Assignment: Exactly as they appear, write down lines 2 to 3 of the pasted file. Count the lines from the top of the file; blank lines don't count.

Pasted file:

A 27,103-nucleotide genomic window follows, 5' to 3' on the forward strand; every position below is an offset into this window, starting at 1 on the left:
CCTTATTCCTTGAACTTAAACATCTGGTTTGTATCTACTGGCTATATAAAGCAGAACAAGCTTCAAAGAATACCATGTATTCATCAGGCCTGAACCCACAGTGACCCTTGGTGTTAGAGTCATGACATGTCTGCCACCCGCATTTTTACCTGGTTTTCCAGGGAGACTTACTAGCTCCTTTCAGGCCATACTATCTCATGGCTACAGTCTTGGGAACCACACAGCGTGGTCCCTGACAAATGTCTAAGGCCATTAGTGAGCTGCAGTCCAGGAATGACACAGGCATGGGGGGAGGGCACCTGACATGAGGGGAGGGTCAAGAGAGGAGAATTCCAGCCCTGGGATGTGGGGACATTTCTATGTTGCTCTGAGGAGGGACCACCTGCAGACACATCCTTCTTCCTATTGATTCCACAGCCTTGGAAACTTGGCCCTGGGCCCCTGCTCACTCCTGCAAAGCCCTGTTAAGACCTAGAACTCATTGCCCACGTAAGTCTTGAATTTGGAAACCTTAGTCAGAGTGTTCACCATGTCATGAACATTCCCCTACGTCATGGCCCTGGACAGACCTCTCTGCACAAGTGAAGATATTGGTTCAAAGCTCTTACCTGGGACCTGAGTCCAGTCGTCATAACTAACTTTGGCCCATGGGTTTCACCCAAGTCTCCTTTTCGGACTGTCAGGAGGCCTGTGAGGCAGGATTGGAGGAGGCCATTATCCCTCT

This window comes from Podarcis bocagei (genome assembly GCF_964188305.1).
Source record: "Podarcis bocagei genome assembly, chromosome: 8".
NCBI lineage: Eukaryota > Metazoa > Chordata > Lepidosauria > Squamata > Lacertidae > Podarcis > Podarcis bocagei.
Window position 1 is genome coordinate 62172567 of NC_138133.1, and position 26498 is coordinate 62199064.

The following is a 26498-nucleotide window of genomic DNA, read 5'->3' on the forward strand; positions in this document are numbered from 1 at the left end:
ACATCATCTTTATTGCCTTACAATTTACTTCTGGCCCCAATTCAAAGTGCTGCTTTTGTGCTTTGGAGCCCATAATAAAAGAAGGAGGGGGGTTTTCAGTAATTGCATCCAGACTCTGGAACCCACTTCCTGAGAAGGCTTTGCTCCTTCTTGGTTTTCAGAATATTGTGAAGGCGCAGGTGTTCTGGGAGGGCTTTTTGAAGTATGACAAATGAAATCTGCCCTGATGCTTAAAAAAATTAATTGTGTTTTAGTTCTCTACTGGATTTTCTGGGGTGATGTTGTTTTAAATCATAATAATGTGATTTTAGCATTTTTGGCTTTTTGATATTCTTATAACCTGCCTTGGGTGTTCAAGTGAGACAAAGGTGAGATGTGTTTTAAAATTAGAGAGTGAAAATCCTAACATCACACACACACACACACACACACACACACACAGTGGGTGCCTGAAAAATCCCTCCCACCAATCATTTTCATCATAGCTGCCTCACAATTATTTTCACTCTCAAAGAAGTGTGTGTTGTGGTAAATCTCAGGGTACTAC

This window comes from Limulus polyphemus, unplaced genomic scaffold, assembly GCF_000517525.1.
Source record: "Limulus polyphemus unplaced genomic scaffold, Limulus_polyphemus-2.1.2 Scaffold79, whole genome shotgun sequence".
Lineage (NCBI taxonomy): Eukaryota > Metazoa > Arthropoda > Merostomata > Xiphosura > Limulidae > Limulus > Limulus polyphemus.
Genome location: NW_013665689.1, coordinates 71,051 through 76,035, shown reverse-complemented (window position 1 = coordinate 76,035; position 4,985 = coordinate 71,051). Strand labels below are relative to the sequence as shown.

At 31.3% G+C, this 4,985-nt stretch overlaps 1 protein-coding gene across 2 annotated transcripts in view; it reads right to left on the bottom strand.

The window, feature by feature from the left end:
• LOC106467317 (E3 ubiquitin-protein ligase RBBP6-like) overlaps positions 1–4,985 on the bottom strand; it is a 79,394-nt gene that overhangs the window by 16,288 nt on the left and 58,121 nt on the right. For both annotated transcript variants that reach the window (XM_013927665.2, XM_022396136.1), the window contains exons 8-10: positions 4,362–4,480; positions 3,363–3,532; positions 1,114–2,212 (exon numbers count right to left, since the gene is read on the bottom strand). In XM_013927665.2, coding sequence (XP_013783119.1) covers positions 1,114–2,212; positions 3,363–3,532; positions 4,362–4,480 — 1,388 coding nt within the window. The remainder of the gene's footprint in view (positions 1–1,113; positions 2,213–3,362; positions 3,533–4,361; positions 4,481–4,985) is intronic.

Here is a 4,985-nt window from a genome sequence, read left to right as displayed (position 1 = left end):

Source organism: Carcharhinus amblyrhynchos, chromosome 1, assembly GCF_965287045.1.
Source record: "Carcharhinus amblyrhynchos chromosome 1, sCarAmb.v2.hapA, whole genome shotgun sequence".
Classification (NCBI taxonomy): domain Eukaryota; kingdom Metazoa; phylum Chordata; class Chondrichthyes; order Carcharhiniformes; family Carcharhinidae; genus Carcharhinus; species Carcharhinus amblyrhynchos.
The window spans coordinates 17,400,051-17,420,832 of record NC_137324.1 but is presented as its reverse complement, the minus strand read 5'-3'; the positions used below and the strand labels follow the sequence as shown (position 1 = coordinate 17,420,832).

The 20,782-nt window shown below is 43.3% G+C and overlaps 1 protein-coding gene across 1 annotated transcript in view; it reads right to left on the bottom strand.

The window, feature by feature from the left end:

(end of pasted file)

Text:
CCTTATTCCTTGAACTTAAACATCTGGTTTGTATCTACTGGCTATATAAAGCAGAACAAGCTTCAAAGAATACCATGTATTCATCAGGCCTGAACCCACAGTGACCCTTGGTGTTAGAGTCATGACATGTCTGCCACCCGCATTTTTACCTGGTTTTCCAGGGAGACTTACTAGCTCCTTTCAGGCCATACTATCTCATGGCTACAGTCTTGGGAACCACACAGCGTGGTCCCTGACAAATGTCTAAGGCCATTAGTGAGCTGCAGTCCAGGAATGACACAGGCATGGGGGGAGGGCACCTGACATGAGGGGAGGGTCAAGAGAGGAGAATTCCAGCCCTGGGATGTGGGGACATTTCTATGTTGCTCTGAGGAGGGACCACCTGCAGACACATCCTTCTTCCTATTGATTCCACAGCCTTGGAAACTTGGCCCTGGGCCCCTGCTCACTCCTGCAAAGCCCTGTTAAGACCTAGAACTCATTGCCCACGTAAGTCTTGAATTTGGAAACCTTAGTCAGAGTGTTCACCATGTCATGAACATTCCCCTACGTCATGGCCCTGGACAGACCTCTCTGCACAAGTGAAGATATTGGTTCAAAGCTCTTACCTGGGACCTGAGTCCAGTCGTCATAACTAACTTTGGCCCATGGGTTTCACCCAAGTCTCCTTTTCGGACTGTCAGGAGGCCTGTGAGGCAGGATTGGAGGAGGCCATTATCCCTCT

This window comes from Podarcis bocagei (genome assembly GCF_964188305.1).